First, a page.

Thank you for all your excitement and congratulations on yesterdays post!
I’m so excited that so many of you have considered doing a sprint triathlon! I know you will love it. It is simply the best feeling when you cross the finish line and know that you have trained hard for it.
I can’t tell you enough how naturally “non-atheltic” I am–so I am convinced that if I can do this, so can you!
I’m planning on doing at least one next year, and I hope-if you are on the fence-you decide to do one too!
Here are a few questions that I grabbed from the comments of yesterdays’ post that may answer some questions you may have as well!
TP asked, “How much did all the gear cost you? It seems most races are at least $60. Any advice on what gear is essential, and what you could have skipped? Thanks! And congrats again.”
The tri-outfit was a little expensive but we were able to buy ours at about 60-70% off since the store was going out of business. I would say ,though, that if cost was an issue, you could buy spandex/tight running shorts and a fitted workout top (not cotton) and that would suffice. I didn’t end up using a swim cap, but it’s only $8.00. So you can kind of make it as cheap or expensive as you want!
It’s important to wear really tight clothes since you swim first and don’t want to deal with loose clothes for the bike and run.
BeckyJ asked, “Did you follow a C25k type program for swimming to build up your
endurance? I’d love to know more about how you did your swim training.”
I have never heard of the C25k program. For swimming practice, I just did laps. Once my husband taught me how to swim/breathe (it was too hard for me to take 3 strokes and breathe on the 3rd stroke, so I breathe every other stroke), I just swam laps at a slow pace to practice. I learned, the hard way, that if I start too strong right out of the gate, I’ll be exhausted by my second lap. So, I would push off the wall at the start, glide for as long as I could and then begin taking strokes.
I swam just about every saturday with my husband, which turned out to be about 6-8 days, and would occasionally swim by myself during the week. The week before the tri, I swam twice, and finished with the best swim of my life. I felt good about my breathing and had practiced swimming slow and steady.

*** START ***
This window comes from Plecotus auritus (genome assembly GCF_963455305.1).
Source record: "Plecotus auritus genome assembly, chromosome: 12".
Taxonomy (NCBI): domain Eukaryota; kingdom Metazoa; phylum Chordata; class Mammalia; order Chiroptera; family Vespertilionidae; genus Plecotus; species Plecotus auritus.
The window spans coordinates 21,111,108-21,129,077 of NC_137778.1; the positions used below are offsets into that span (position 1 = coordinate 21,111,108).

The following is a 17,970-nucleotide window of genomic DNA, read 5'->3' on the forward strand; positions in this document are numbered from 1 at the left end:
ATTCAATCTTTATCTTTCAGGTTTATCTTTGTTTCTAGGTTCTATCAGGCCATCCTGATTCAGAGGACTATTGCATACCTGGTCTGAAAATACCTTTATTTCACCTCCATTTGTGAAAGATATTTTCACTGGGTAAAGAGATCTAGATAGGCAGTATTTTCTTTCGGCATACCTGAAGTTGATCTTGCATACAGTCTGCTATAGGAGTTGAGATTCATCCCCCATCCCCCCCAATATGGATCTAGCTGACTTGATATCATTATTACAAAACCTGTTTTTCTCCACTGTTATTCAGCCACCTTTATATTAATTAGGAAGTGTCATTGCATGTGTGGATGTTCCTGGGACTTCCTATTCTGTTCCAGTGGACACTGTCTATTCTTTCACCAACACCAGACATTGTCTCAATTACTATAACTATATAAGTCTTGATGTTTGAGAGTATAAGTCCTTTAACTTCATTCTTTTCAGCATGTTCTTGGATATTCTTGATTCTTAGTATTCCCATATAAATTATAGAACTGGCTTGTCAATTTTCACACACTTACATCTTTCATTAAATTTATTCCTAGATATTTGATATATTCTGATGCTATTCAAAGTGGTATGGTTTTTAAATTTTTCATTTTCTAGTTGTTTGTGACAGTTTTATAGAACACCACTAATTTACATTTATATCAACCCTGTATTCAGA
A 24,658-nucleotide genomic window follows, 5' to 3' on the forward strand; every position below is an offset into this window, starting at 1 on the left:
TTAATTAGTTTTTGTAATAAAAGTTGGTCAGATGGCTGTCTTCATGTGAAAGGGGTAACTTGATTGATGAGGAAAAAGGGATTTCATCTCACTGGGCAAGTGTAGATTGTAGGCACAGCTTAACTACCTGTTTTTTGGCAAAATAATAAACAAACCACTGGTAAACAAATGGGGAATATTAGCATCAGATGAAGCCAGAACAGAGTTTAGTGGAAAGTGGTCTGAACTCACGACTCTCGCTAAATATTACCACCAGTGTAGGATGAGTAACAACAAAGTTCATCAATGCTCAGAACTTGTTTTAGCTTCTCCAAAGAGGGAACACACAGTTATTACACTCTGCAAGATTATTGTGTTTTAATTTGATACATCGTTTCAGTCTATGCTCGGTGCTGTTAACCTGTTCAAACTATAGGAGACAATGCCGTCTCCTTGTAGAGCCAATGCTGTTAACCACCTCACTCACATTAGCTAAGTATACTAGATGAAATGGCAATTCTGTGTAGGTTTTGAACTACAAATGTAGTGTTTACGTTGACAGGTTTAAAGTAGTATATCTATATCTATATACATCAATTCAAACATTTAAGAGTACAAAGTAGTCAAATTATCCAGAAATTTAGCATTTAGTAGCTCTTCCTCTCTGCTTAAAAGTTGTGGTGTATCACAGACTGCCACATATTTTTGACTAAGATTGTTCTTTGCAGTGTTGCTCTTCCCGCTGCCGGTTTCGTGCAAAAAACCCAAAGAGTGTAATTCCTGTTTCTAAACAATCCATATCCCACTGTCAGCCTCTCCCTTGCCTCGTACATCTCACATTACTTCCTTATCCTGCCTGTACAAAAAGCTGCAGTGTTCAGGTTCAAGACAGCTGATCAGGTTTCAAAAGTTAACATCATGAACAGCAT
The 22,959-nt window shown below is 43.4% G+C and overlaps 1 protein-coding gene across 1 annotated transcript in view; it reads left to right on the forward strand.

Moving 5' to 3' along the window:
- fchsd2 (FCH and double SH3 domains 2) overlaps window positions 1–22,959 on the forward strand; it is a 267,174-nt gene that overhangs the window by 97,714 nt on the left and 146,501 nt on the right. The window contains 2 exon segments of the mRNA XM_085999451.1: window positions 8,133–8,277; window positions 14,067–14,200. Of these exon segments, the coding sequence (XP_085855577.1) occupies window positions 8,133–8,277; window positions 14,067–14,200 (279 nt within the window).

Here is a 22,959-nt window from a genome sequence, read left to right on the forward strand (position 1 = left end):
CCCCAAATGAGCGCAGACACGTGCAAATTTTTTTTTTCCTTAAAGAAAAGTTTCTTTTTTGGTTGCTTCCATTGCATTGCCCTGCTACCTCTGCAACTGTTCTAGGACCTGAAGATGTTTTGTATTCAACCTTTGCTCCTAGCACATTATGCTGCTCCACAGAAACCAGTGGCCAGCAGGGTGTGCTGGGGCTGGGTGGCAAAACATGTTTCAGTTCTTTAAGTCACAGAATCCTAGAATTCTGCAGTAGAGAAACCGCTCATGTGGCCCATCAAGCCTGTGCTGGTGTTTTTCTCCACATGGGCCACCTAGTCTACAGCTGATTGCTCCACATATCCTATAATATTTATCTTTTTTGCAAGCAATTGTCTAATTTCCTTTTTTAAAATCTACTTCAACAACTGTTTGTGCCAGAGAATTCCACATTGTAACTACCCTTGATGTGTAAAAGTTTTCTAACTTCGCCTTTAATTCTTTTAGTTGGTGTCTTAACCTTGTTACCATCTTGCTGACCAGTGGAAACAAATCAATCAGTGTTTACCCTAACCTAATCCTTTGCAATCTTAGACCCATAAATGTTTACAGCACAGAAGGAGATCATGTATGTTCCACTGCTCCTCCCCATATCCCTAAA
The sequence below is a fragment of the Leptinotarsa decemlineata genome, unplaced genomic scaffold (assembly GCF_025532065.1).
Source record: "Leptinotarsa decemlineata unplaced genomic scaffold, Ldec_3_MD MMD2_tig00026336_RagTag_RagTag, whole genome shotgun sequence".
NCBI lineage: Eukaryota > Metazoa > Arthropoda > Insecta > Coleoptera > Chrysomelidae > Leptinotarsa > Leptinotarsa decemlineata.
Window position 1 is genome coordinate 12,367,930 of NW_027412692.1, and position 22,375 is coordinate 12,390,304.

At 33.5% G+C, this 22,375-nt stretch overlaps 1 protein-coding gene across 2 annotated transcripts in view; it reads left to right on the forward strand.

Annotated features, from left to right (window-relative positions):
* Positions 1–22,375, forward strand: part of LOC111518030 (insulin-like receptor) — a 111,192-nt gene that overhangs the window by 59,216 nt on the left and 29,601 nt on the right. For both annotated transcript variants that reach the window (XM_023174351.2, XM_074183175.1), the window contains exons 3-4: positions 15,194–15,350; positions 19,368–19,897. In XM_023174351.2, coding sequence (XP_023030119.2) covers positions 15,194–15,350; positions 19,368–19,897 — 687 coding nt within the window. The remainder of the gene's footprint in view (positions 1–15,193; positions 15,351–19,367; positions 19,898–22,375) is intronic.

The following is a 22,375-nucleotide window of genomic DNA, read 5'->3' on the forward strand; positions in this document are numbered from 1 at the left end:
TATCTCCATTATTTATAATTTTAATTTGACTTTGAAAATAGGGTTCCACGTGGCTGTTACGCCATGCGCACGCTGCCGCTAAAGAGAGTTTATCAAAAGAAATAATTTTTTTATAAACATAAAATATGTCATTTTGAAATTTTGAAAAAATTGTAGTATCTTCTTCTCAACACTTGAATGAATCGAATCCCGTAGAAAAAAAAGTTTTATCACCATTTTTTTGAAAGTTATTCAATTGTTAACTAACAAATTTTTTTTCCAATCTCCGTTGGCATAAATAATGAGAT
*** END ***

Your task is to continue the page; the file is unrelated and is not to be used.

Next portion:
Elizabeth asked,”I am interested in doing a sprint tri sometime in the near future, it’s always been a dream of mine. After reading about your experience I am super excited!! Do you have any advice on training for the biking section? That is the part that scares me the most!”
I wish I would have better prepared for the biking. I wasn’t very nervous about it, so I spent most of my time on swimming and running. I biked the full 12.5 miles on a stationary bike at the gym so I’m glad I got to see how long it would take to complete (about 45 minutes). I should have biked outside more. Just like running on the treadmill is completely different than running outside, biking outdoors is much more challenging than indoors. Plus, I did not anticipate the hills on the course. I wish I would have done more strength training on my legs and practiced pacing myself on the bike.
The bike portion was the hardest for me. It was the most physically tolling, and mentally draining. When you are swimming with a bunch of people around you, it’s motivating to stay strong. Same with running. When I was biking on the side of the road with few people in sight, I began to shut down a little bit and not push it as hard as I could have. It took about 4 miles (I think) into the bike ride to feel strong and get my breathing in check.
Anonymous asked, “Wow what an accomplishment! I can’t believe you started from nothing. How did you change your diet? I know you started meal planning. Can you give some examples on a blog? How fast did you start to get your heart rate going when you had never worked out previously?”